Skin stem cells. Biology and applications

26th February 2014. 
A Giannetti, University of Modena.

The seminar will take place in the College lecture theatre at 6.00 pm. The poster can be downloaded here.  The above image is from Kim Jensen, Stem Cell Institute, Cambridge (UK). The epidermis is a complex tissue renewed between 7 and 21 days. The epidermal stem cells are located mainly in the sheath of the hair follicle, in the interior of a niche, the so-called ‘bulge’. Keratinocyte holoclones display the strongest clonogenic capacity and a  proliferative potential, they are multipotent and capable of ensuring effective tissue regeneration (they are able to form the hair follicle, the epidermis and sebaceous glands).  Stem cells within the conjunctiva can form the epithelium of conjunctiva itself and the mucus glands. Stem cells within the cornea give rise to the corneal epithelium of the cornea. The cornea originated from stem cells from the limbus area transplanted to patients whose cornea had been damaged by physical or chemical burns restored eye sight, a functional recovery retained 10 years after the original transplant. Skin stem cells can now be used successfully to treat loss of skin, whether caused by burns or large wounds in the large or serious vascular ulcers and certain congenital diseases causing depigmentation.  The most dramatic application thus far, however, involves the gene therapy / stem cell - mediated therapy of Epidermolysis Bullosa (EB), a genetic disease due to mutations in the alpha-6 beta-4 integrin and/or laminin gene(s) and resulting in extreme skin fragility and potential death. Successful rescue of the skin of these patients has been achieved and retained up to 7 years from the original graft. Experimental therapy of other types of EB have been less straightforward and will be discussed during the seminar.

[1]  Rheinwald JC & Green H: Serial cultivation of strains of human epidermal keratinocytes: the formation of keratinizing colonies from single cells. Cell 6:331 (1975)
[2]  De Luca M et al. Regeneration of sqamous epithelia from stem cells of cultured grafts. Regen Med 1:45 (2006)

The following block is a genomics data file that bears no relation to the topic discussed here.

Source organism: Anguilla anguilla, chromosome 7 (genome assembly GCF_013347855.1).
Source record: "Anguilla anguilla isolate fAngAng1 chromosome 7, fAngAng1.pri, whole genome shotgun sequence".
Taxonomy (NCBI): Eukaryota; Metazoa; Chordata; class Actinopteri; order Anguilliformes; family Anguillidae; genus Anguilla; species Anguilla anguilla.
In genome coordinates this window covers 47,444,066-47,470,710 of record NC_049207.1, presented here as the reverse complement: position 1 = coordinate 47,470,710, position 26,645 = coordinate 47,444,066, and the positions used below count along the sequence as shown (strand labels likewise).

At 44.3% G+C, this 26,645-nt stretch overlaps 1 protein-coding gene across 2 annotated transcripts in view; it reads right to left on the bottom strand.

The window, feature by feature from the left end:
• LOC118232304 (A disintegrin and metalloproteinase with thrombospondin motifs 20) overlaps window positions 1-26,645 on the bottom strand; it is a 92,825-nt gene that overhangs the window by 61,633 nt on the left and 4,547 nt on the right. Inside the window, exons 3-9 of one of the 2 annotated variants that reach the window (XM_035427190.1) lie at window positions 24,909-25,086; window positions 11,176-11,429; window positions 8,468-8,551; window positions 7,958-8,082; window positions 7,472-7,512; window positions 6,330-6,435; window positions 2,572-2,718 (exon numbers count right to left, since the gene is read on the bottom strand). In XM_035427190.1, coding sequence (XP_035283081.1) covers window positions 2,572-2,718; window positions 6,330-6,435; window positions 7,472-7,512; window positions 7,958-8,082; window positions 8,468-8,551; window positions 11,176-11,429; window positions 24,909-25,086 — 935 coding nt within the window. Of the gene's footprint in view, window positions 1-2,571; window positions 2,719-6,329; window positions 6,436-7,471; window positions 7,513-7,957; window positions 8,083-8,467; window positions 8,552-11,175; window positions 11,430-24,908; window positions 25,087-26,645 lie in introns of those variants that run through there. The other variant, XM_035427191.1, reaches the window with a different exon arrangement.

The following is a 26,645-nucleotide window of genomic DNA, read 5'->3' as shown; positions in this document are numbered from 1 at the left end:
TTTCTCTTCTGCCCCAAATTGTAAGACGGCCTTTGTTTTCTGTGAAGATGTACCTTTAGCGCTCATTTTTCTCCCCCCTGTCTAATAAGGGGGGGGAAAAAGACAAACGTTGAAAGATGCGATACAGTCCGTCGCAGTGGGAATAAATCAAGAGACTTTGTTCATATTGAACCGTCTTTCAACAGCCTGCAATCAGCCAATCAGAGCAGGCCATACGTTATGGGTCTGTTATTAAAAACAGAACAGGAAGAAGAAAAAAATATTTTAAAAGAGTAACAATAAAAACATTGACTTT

[3]  Mavillo F et al. Correction of Junctional Epidermolysis Bullosa by transplantation of genetically modified epidermal stem-cells. Nat Med 12: 1397 (2006)
[4]  De Rosa L et al. Long term stability and safety of transgenic cultured epidermal Stem Cell in gene therapy. Stem Cells Rep 2:1 (2013)


Alberto Giannetti was born in  La Spezia  (Italy) in 1939 and studied Medicine at Collegio Cairoli and the University of Pavia where he graduated in 1963. He subsequently studied and carried out research in Dermatology in Pavia and Amsterdam, was President of the European Society for Dermatological Research (ESDR) for 1984 and 1985 and was Professor of Dermatology at the University of Modena from 1986 where he is now Emeritus Professor. He has been a member of several National Boards, including the AIDS one, and has been Director of Istituto Dermopatico dell’ Immacolata in Rome from 1998 to 2000.  He has published extensively in several areas of skin research, contributed to a number of research books and edited the Trattato Italiano di Dermatologia, a reference work also available in English, a copy of which A Giannetti donated to the College library.  He received prizes from the European Dermatology Forum, the European Academy of Dermatology and Venereology, the Japanese Society of Dermatology and the International League of Dermatological Societies.





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